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Home > Last Mile (Vicious Cycle #3)(8)

Last Mile (Vicious Cycle #3)(8)
Author: Katie Ashley

Peterson nodded. “A former lieutenant from the Rodriguez cartel became expendable—a man named Mendoza. A long-standing beef he had with the Raiders’ president, Nathaniel ‘Rev’ Malloy, led to a hostage situation. Rev was tortured and shot by Mendoza, but he made a full recovery. From what I could gather from reading between the lines in the records, which are now black-lined confidential, it all stemmed from the human trafficking of Annabel Percy and her rescue by the Raiders.”

My eyebrows shot up in surprise. “Rescue? Don’t tell me the Raiders did something remotely heroic,” I scoffed.

“They risked their lives and club to go in after a club member’s daughter who had been abducted. While the member’s daughter unfortunately got killed, they saved Annabel.”

“She remained unscathed after her time with the Raiders?” I questioned skeptically.

Peterson chuckled. “She’s married to Rev now.”

I slowly shook my head back and forth. “You’re telling me a former deb like Percy is married to some MC scum? She must’ve had one hell of a case of reverse Stockholm syndrome.”

Gavin eyed me suspiciously. “Since when do you have such a hatred for MC gangs?”

With a shrug, I replied, “They’re criminals who demean women and hide their violence behind an alleged love of motorcycle riding.” I then turned my attention away from Gavin’s inquisitiveness and started devouring my bacon cheeseburger. While he might’ve been my best friend and knew some of the details of my father’s murder, I had never admitted that it was a biker who had killed my dad.

Peterson cleared his throat. “The bottom line is we could be on the precipice of one of the greatest interstate gun trafficking cases of my career. It’s not just small-time sales to lowlifes and felons. We’re talking about funding the cartel with weapons right here in our own backyard.”

“I can assume that the bureau hasn’t gotten shit with the usual methods of phone tapping and surveillance, and they want to get some agents inside. Correct?” Gavin asked.

With a nod, Peterson replied, “These bikers might be small-time gangsters, but they’re smart gangsters. All business between them and the cartel has happened either face-to-face or on burner phones.”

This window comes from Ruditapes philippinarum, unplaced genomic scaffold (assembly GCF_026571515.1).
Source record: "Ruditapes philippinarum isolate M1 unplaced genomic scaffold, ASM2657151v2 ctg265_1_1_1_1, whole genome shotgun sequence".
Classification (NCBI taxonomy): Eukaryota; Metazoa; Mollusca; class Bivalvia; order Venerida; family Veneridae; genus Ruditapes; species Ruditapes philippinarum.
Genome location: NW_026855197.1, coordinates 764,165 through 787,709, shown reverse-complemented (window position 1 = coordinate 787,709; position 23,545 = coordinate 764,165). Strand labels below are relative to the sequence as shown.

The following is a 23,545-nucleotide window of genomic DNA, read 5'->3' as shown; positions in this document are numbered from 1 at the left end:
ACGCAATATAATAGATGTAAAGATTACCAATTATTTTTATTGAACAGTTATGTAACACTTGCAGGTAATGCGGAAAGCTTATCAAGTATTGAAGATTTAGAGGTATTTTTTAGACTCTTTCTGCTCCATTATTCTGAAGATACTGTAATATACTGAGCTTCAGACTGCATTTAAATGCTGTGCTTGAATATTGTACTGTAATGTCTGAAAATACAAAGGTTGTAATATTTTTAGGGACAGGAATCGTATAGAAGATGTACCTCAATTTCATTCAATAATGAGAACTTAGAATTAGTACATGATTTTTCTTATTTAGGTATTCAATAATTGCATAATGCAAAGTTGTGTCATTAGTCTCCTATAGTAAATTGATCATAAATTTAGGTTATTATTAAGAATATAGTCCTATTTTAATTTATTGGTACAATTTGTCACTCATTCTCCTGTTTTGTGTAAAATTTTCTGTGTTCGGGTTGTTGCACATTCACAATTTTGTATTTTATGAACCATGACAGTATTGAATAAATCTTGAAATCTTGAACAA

“So where do we come in?” I questioned.

“Gavin, you grew up working in your father’s garage, didn’t you?”

At the mention of his blue-collar roots, Gavin winced slightly. “Yeah, my dad and my grandfather were mechanics. I helped out there from the time I could tell a socket wrench from a combination wrench.” He took a swig of his coffee. “I’m not sure how that knowledge has any bearing on this case.”

Peterson flipped through his files before stopping at one. He took out a picture and put it on the table. “This is the Raiders’ sergeant at arms, Benjamin ‘Bishop’ Malloy.”

“Hmm, he’s a looker,” Gavin mused as he rubbed the stubble on his chin.

I nudged him under the table. “I’m pretty sure he doesn’t bat for your team.”

“Pity.”

Peterson rolled his eyes at the two of us. “May I continue?”

“Yes,” Gavin and I replied.

“Bishop has just taken a mechanics apprenticeship at a local garage—one that has no affiliations to the Raiders.” At what had to be Gavin’s and my identical expressions of surprise, Peterson added, “Apparently, he’s looking to go legitimate in his career choice and have no help from the Raiders.”

Straightening up in his seat, Gavin asked, “So you guys want to put me to work at this garage?”

Peterson nodded. “We’re hoping you can gain his trust and become a hang-around for the club . . . maybe even work up to prospecting.”

“I can do that. I might need a week or two to do a little refresher on mechanical terminology.”

“We have you booked into a garage to do just that starting tomorrow. We won’t put you into the one where Bishop works until after you’ve completed the refresher.”

Gavin choked on the french fry he’d been chewing. “Tomorrow? Damn, Peterson, you guys sure as hell were banking on me saying yes.”

“You’re the only one with the credentials to do it. This case isn’t just about someone who knows cars. It’s also about motorcycles. Correct me if I’m wrong, but it’s in your file that you ride your Harley every chance you get.”

I couldn’t hold back a snort of amusement. “He’s at best what bikers call a ‘weekend warrior.’”

Gavin glared at me. “I sure as hell could hold my own if I had to.”

Picking up Bishop’s picture, I waved it in front of his face. “You’re telling me you could be BFFs with this guy and be convincing as a hard-ass biker?” When Gavin jerked his chin up defiantly at me, I merely smiled at Peterson. “For him to even remotely have a chance, you need to book him for one hell of a makeover—the best the bureau has when it comes to undercover. I’d start at the top, with weeding out the hair product, and then work my way down.”

“Bitch,” Gavin muttered under his breath, but then he winked at me.

After wiping his mouth with his napkin, Peterson said, “You also need to come up with a new last name. We don’t want anything that can be traced back to you.”

Gavin tilted his head in thought. After a few seconds, he said, “Marley.”

Wrinkling my nose, I questioned, “Why Marley?”

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